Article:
How many times have you heard…Always be consistent with your discipline? Sometimes that is easier said than done. Have you ever thought about why you don’t?

Could it be about avoiding conflict?

When we choose not to follow through on consequences, or not to discipline in the moment when we know we should, it is often as a result of our need in the moment. WE get in the way. Our reasons sound like:

  • We were just having such a good time I didn’t want to spoil it
  • I don’t want to make him angry
  • She will get so upset and it will last for days
  • He is going through so much, I don’t want to make it worse
  • I am so tired I don’t have the energy for another argument
  • I just want them to be happy

The problem is that meeting our need in the moment does not create the result we want in the long run, which is a happy, resourceful adult. We may get a result of, them and us being happier in that moment, but this will not result in lasting fulfilment and connection.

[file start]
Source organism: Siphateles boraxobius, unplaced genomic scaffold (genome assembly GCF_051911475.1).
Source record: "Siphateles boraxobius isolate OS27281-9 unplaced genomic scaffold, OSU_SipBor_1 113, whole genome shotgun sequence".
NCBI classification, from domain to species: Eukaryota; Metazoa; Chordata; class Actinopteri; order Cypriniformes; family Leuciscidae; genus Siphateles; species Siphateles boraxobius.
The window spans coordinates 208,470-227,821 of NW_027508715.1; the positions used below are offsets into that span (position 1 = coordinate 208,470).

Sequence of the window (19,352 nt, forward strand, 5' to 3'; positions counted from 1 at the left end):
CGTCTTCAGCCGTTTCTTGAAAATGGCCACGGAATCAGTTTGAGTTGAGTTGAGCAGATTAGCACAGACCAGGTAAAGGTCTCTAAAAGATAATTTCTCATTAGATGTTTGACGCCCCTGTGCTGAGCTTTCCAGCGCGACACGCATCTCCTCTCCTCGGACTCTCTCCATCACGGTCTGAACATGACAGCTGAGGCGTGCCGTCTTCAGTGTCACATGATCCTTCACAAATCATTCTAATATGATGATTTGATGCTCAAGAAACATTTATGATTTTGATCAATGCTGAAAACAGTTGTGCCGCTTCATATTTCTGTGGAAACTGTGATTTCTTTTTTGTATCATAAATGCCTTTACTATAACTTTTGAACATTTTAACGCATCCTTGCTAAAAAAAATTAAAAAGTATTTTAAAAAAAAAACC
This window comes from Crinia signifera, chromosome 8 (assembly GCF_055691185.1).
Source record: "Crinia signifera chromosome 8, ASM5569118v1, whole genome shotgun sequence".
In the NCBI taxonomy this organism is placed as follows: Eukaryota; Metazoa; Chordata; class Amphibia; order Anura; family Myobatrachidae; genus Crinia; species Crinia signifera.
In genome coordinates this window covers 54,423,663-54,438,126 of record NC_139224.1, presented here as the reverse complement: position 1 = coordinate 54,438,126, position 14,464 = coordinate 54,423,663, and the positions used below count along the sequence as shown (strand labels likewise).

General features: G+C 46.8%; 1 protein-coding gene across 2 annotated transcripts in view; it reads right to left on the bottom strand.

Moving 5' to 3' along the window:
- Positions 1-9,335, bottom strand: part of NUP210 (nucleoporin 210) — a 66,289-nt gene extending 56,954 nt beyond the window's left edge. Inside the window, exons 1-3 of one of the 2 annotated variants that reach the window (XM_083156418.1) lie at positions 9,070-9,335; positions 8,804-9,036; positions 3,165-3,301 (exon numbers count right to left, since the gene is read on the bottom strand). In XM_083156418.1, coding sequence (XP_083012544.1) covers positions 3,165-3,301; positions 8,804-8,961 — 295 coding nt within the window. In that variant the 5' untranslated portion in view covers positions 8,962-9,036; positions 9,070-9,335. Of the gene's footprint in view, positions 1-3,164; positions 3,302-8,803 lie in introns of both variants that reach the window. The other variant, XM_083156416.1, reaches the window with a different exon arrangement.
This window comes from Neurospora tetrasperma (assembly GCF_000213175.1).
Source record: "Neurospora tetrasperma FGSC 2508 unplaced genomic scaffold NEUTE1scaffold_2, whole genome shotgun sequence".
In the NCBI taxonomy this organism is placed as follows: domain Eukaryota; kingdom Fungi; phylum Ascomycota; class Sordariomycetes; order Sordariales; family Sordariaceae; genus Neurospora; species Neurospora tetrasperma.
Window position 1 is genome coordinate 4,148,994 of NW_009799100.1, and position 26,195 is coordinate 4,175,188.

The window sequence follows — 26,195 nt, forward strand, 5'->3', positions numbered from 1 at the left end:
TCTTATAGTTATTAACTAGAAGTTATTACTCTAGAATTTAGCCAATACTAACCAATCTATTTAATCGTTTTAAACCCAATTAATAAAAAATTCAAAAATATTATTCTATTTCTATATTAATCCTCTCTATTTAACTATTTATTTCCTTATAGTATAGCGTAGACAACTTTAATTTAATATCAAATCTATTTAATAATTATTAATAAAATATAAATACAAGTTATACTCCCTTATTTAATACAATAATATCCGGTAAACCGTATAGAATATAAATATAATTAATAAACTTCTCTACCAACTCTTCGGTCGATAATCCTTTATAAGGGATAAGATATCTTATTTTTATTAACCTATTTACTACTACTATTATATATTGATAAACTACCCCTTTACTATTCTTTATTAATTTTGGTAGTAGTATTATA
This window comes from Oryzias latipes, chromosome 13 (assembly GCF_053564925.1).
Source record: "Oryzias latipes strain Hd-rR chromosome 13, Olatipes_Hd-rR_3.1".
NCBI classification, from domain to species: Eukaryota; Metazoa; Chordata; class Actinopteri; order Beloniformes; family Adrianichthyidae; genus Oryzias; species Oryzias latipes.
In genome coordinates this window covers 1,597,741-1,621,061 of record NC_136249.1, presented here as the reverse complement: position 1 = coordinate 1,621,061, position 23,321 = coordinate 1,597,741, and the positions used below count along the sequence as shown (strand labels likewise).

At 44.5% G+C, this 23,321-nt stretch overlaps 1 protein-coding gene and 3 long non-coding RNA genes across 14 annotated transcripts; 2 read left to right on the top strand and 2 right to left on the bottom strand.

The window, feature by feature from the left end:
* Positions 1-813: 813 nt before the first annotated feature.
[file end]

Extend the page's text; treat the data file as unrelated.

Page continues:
One of the lessons I learnt from my own experience with my son who opposed everything, was to understand the relationship between conflict and love. Originally for me, if there was conflict, we weren’t a happy, loving family. When I learnt to separate conflict from who we were and to stop resisting it, it gave us the opportunity to truly listen.

Not resisting conflict gives us the opportunity to understand each other better and allow each other to express ourselves fully. This increases depth in connection and love. In other words, we need conflict to truly love ourselves and others. Love is not about not having conflict; it is about being present for each other without judgement in the conflict, and this takes courage and effort.

When we set firm, consistent boundaries even when there is conflict, we actually love them more. We are developing in them the character and learning they need in order to become resourceful adults.

Being consistent with boundaries and discipline provides a system for communication. It creates a foundation of safety even when sometimes our children and teenagers don’t like it. We will be able to be more consistent when we keep our focus and measure our effectiveness on our end result rather than on the peace in the moment.

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